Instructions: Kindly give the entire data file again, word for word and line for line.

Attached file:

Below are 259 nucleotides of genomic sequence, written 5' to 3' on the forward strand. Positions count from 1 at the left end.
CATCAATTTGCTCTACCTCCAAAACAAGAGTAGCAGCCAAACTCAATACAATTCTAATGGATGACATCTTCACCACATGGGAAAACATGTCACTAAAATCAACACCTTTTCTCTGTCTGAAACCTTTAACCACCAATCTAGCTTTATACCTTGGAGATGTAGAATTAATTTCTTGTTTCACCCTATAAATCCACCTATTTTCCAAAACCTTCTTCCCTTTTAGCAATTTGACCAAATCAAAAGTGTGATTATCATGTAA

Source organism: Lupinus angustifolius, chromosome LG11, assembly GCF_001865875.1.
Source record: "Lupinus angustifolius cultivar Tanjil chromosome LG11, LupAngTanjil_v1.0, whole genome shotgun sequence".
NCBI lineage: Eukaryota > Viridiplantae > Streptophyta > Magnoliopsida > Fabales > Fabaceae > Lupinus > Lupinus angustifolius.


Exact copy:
Below are 259 nucleotides of genomic sequence, written 5' to 3' on the forward strand. Positions count from 1 at the left end.
CATCAATTTGCTCTACCTCCAAAACAAGAGTAGCAGCCAAACTCAATACAATTCTAATGGATGACATCTTCACCACATGGGAAAACATGTCACTAAAATCAACACCTTTTCTCTGTCTGAAACCTTTAACCACCAATCTAGCTTTATACCTTGGAGATGTAGAATTAATTTCTTGTTTCACCCTATAAATCCACCTATTTTCCAAAACCTTCTTCCCTTTTAGCAATTTGACCAAATCAAAAGTGTGATTATCATGTAA

Source organism: Lupinus angustifolius, chromosome LG11, assembly GCF_001865875.1.
Source record: "Lupinus angustifolius cultivar Tanjil chromosome LG11, LupAngTanjil_v1.0, whole genome shotgun sequence".
NCBI lineage: Eukaryota > Viridiplantae > Streptophyta > Magnoliopsida > Fabales > Fabaceae > Lupinus > Lupinus angustifolius.